"The Elements of Pizza"
"This is the pizza that, like no other, defines 'pizza' in hearts and minds. It was famously named for Queen Margherita after she visited Naples on June 9, 1889, and was served this pizza by the pizzaiolo Raffaele Esposito and his wife, Rosa Brandi.
Pizza Margherita is registered with the EU as a TSG (Traditional Specialties Guaranteed) product; this recipe uses the ingredients and the allowed measures as defined by the Associazione Verace Pizza Napoletana (AVPN). Still, there are differences: the texture of this pizza—baked in a home oven for about 7 minutes—is crisper than that of a true pizza margherita, which bakes in 60 to 90 seconds in a wood-fired oven at 905°F. That pizza is softer in the rim, and especially in the middle. Do not take this point of differentiation as an apology, though; this is a terrific pizza, and it’s the one I make at home more often than any other. I love it in this version and in its true Neapolitan form.
The mozzarella cheese goes on the pizza after it has been in the oven for about 4 minutes; this is to keep the texture of the cheese consistent with what you would find at a pizzeria in Naples. If you bake with the mozzarella on the pizza for the entire baking time, the cheese will completely liquefy and it will be more like a New York cheese pizza with basil than a real Neapolitan margherita pizza.
Basil on the pizza after it is baked or before? It’s traditional to put the basil leaves on the pizza before baking, and it bakes with the rest of the pizza. But Franco Pepe at Pepe in Grani puts fresh basil on his margherita after it is baked, and so do others I admire. I like it both ways.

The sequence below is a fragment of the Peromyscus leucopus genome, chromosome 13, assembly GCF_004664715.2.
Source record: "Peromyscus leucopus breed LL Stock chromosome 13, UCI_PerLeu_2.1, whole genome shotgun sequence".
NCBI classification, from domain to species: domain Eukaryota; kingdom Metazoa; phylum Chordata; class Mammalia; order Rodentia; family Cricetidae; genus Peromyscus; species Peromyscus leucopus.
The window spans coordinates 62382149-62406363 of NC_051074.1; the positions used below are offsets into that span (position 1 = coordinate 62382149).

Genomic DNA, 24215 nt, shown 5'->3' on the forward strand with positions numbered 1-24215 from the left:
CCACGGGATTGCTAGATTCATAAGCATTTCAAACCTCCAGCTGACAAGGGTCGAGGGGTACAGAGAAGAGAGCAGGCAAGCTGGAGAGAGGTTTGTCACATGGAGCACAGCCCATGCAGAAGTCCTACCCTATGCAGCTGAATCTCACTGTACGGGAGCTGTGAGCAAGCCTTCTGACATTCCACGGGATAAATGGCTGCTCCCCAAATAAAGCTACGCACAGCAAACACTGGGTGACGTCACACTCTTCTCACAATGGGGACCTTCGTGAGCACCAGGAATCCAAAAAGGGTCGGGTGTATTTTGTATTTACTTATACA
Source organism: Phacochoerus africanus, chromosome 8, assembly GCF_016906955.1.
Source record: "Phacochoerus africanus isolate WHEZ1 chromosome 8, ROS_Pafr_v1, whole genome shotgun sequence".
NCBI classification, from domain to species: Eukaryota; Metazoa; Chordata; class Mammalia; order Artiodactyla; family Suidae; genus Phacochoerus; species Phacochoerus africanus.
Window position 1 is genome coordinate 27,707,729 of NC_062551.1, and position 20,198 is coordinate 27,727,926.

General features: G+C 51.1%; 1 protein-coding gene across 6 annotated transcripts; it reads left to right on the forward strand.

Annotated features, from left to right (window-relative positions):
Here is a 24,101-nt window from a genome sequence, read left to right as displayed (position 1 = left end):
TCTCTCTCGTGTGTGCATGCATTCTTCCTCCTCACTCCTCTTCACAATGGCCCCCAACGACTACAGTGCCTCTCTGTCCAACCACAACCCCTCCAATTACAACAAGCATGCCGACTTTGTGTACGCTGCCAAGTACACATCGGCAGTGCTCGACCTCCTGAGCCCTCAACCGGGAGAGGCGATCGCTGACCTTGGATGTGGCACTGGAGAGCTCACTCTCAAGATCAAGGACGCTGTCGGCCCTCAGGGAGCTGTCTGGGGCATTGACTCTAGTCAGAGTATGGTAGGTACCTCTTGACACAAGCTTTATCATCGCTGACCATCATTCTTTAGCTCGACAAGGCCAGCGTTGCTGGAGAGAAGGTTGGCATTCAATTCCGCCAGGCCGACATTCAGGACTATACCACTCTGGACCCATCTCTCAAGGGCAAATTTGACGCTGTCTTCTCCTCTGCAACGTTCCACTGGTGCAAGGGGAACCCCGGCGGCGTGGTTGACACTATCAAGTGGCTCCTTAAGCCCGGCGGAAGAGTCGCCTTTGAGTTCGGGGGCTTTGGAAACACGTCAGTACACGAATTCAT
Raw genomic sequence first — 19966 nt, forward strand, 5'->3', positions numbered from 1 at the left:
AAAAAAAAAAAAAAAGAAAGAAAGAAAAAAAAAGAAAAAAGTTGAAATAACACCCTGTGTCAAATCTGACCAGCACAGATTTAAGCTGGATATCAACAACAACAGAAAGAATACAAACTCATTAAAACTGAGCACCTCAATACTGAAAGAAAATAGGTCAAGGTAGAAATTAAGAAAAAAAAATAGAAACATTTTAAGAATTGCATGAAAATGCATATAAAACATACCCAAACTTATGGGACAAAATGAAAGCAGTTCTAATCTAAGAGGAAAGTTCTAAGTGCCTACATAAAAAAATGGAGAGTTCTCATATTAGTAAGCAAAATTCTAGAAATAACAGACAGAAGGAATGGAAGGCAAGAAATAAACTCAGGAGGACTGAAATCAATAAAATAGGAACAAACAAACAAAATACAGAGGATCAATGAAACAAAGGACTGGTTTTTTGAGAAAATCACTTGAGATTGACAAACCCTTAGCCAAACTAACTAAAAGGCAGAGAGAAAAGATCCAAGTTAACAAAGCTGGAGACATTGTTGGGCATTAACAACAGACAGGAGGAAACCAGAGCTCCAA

If you can eat this pizza whole, or just cut in half, I think you get the best experience. Slicing it like an American pizza usually means some of the ooze in the middle goes on the cutting board. I want the ooze on my fork! A pair of kitchen scissors is a useful service addition to a knife and fork at the table if you want to cut pieces instead of slicing." —JBF Award winner Ken Forkish
- 1 pizza dough ball
- 1/4 to 1/3 cups tomato sauce
- Extra virgin olive oil
- Scant 1/4 cup grated Pecorino Romano or Parmigiano-Reggiano cheese
- 3 1/2 to 4 ounces fresh whole-milk mozzarella cheese (fior di latte) or brine-packed mozzarella di bufala, sliced into short strips about 1/2-inch thick
- 3 to 5 whole basil leaves
If you use a dough recipe that calls for refrigeration, remove your dough ball from the refrigerator about 60 to 90 minutes before baking pizza. Put your pizza steel or stone on an upper rack in your oven no more than 8 inches below the broiler. Preheat the oven to 550°F for 45 minutes.
Set up your pizza assembly station. Give yourself about 2 feet of width on the countertop. Moderately flour the work surface. Position your wooden peel next to the floured area and dust it lightly with flour. Have the sauce, oil, cheeses, and basil at hand, with a ladle or large spoon for the sauce. Switch the oven to broil 10 minutes before loading the pizza.
To shape the pizza, put the dough ball on the floured work surface and flip to coat both sides moderately with white flour. Transfer the disk of pizza dough to the peel and run your hands around the perimeter to relax it and work out the kinks.
Spread the tomato sauce over the dough to within 1/2 inch of the edge, smoothing it with the back of the spoon or ladle. Turn off the broiler, then gently slide the pizza onto the pizza stone or steel. Close the oven door and change the setting to bake at 550°F. Let the pizza bake for about 4 minutes, until the rim is just starting to turn golden. Use a pair of tongs to remove the pizza onto a plate. Drizzle a spoonful or so of olive oil on top of the pizza, then sprinkle the grated pecorino evenly over the sauce. Layer the mozzarella and basil leaves evenly over the pizza. Using your hands, place the pizza back onto the pizza steel or stone and continue baking for 1 to 2 minutes.
Change the oven setting from bake to broil and let the pizza bake until the cheese is softly melted and the crust is golden with spots of brown and a few small spots of char, about 2 minutes (check it after 1 minute to be safe). Use tongs or a fork to slide the pizza from the pizza steel or stone onto the plate. Drizzle a small amount of extra-virgin olive oil over the pizza and serve whole or sliced in half.
Variation: add sliced cherry tomatoes as soon as this pizza comes out of the oven for a margherita “extra.”
Reprinted with permission from The Elements of Pizza by Ken Forkish, copyright © 2016. Published by Ten Speed Press, an imprint of Penguin Random House LLC. Photography credit: Alan Weiner © 2016
One 12-inch pizza